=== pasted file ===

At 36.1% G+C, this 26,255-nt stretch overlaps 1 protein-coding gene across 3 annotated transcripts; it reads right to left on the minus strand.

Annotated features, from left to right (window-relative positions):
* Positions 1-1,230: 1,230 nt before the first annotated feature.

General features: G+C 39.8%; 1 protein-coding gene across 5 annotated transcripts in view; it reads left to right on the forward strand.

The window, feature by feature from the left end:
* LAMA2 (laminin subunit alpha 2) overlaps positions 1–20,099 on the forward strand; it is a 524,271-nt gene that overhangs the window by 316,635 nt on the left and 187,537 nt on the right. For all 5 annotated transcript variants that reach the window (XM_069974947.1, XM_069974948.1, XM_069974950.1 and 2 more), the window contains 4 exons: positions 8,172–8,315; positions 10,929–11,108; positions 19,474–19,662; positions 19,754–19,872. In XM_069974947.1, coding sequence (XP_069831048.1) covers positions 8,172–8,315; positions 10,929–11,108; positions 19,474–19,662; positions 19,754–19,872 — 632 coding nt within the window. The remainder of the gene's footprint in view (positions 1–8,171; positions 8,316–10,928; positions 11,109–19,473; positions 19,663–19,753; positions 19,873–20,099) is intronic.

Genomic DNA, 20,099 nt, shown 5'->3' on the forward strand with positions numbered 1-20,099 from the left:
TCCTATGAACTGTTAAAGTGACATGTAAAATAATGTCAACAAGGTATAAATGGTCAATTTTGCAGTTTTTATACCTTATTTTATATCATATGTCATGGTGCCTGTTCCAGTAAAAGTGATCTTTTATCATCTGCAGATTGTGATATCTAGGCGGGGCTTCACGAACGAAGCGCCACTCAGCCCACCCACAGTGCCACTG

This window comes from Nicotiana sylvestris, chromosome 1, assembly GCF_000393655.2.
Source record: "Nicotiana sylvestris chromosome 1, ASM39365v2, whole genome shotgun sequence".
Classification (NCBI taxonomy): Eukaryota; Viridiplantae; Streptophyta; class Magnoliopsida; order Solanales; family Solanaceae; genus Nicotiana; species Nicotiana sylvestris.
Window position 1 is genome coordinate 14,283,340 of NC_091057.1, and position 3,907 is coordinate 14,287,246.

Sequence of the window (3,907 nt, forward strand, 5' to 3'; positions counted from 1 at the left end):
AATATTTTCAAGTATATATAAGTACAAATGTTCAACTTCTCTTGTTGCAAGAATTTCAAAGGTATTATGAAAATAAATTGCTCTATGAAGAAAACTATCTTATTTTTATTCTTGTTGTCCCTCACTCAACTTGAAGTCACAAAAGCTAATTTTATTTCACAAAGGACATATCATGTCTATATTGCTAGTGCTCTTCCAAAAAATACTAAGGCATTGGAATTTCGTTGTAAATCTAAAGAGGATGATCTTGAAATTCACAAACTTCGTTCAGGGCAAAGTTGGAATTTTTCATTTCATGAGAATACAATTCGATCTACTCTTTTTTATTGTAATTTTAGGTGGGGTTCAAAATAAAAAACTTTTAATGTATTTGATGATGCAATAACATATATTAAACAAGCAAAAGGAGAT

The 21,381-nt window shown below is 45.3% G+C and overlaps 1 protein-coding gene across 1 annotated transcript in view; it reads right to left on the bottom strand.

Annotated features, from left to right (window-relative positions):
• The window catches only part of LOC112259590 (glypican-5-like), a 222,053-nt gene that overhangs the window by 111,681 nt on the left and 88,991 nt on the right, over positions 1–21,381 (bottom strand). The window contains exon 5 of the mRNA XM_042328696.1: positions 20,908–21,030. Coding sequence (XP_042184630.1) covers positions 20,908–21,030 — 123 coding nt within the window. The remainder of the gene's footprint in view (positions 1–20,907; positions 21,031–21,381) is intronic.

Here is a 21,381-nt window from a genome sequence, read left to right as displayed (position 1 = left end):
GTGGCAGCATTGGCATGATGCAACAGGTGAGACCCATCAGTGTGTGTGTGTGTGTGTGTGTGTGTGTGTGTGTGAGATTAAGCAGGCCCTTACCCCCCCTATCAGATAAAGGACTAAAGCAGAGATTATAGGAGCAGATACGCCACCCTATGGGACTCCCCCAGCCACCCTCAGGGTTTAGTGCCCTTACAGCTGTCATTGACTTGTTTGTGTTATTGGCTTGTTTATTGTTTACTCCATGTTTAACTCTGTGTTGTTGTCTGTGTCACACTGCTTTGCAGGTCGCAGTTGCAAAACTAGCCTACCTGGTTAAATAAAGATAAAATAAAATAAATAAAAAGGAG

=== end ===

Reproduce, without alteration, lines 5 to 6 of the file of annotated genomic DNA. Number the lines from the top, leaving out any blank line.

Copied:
The window, feature by feature from the left end:
* LAMA2 (laminin subunit alpha 2) overlaps positions 1–20,099 on the forward strand; it is a 524,271-nt gene that overhangs the window by 316,635 nt on the left and 187,537 nt on the right. For all 5 annotated transcript variants that reach the window (XM_069974947.1, XM_069974948.1, XM_069974950.1 and 2 more), the window contains 4 exons: positions 8,172–8,315; positions 10,929–11,108; positions 19,474–19,662; positions 19,754–19,872. In XM_069974947.1, coding sequence (XP_069831048.1) covers positions 8,172–8,315; positions 10,929–11,108; positions 19,474–19,662; positions 19,754–19,872 — 632 coding nt within the window. The remainder of the gene's footprint in view (positions 1–8,171; positions 8,316–10,928; positions 11,109–19,473; positions 19,663–19,753; positions 19,873–20,099) is intronic.